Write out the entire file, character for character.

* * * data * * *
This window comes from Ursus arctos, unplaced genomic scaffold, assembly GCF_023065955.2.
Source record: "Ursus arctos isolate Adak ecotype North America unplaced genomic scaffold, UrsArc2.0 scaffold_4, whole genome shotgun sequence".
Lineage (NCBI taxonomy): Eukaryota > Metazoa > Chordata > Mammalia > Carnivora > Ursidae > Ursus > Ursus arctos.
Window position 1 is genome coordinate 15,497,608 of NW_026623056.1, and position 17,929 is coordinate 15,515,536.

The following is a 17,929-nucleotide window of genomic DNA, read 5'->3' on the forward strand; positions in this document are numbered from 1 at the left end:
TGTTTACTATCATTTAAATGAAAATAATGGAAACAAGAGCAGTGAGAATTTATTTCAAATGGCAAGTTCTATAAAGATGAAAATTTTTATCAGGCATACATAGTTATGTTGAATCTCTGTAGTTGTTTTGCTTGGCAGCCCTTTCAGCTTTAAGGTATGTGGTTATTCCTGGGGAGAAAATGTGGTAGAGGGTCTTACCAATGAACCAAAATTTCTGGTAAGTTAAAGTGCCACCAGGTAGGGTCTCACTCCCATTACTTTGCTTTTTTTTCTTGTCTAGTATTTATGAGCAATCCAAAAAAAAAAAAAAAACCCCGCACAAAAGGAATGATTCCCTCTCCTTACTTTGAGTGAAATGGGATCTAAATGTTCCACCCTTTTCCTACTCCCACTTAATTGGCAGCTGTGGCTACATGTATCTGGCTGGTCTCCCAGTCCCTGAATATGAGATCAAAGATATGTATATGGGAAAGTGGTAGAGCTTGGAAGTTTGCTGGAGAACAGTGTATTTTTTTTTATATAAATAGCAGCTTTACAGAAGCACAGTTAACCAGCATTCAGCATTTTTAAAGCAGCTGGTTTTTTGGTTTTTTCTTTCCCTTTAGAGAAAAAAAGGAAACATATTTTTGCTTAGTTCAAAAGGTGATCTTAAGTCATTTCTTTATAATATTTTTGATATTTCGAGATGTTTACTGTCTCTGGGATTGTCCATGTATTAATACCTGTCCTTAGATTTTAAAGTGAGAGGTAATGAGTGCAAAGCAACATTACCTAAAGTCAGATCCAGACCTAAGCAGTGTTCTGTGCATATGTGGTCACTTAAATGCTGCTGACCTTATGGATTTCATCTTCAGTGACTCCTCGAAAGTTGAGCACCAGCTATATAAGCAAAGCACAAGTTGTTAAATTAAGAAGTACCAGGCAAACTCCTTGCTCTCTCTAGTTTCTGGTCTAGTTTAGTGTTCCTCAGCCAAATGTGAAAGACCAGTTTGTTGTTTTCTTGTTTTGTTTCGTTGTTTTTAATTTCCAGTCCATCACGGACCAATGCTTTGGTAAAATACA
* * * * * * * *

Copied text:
This window comes from Ursus arctos, unplaced genomic scaffold, assembly GCF_023065955.2.
Source record: "Ursus arctos isolate Adak ecotype North America unplaced genomic scaffold, UrsArc2.0 scaffold_4, whole genome shotgun sequence".
Lineage (NCBI taxonomy): Eukaryota > Metazoa > Chordata > Mammalia > Carnivora > Ursidae > Ursus > Ursus arctos.
Window position 1 is genome coordinate 15,497,608 of NW_026623056.1, and position 17,929 is coordinate 15,515,536.

The following is a 17,929-nucleotide window of genomic DNA, read 5'->3' on the forward strand; positions in this document are numbered from 1 at the left end:
TGTTTACTATCATTTAAATGAAAATAATGGAAACAAGAGCAGTGAGAATTTATTTCAAATGGCAAGTTCTATAAAGATGAAAATTTTTATCAGGCATACATAGTTATGTTGAATCTCTGTAGTTGTTTTGCTTGGCAGCCCTTTCAGCTTTAAGGTATGTGGTTATTCCTGGGGAGAAAATGTGGTAGAGGGTCTTACCAATGAACCAAAATTTCTGGTAAGTTAAAGTGCCACCAGGTAGGGTCTCACTCCCATTACTTTGCTTTTTTTTCTTGTCTAGTATTTATGAGCAATCCAAAAAAAAAAAAAAAACCCCGCACAAAAGGAATGATTCCCTCTCCTTACTTTGAGTGAAATGGGATCTAAATGTTCCACCCTTTTCCTACTCCCACTTAATTGGCAGCTGTGGCTACATGTATCTGGCTGGTCTCCCAGTCCCTGAATATGAGATCAAAGATATGTATATGGGAAAGTGGTAGAGCTTGGAAGTTTGCTGGAGAACAGTGTATTTTTTTTTATATAAATAGCAGCTTTACAGAAGCACAGTTAACCAGCATTCAGCATTTTTAAAGCAGCTGGTTTTTTGGTTTTTTCTTTCCCTTTAGAGAAAAAAAGGAAACATATTTTTGCTTAGTTCAAAAGGTGATCTTAAGTCATTTCTTTATAATATTTTTGATATTTCGAGATGTTTACTGTCTCTGGGATTGTCCATGTATTAATACCTGTCCTTAGATTTTAAAGTGAGAGGTAATGAGTGCAAAGCAACATTACCTAAAGTCAGATCCAGACCTAAGCAGTGTTCTGTGCATATGTGGTCACTTAAATGCTGCTGACCTTATGGATTTCATCTTCAGTGACTCCTCGAAAGTTGAGCACCAGCTATATAAGCAAAGCACAAGTTGTTAAATTAAGAAGTACCAGGCAAACTCCTTGCTCTCTCTAGTTTCTGGTCTAGTTTAGTGTTCCTCAGCCAAATGTGAAAGACCAGTTTGTTGTTTTCTTGTTTTGTTTCGTTGTTTTTAATTTCCAGTCCATCACGGACCAATGCTTTGGTAAAATACA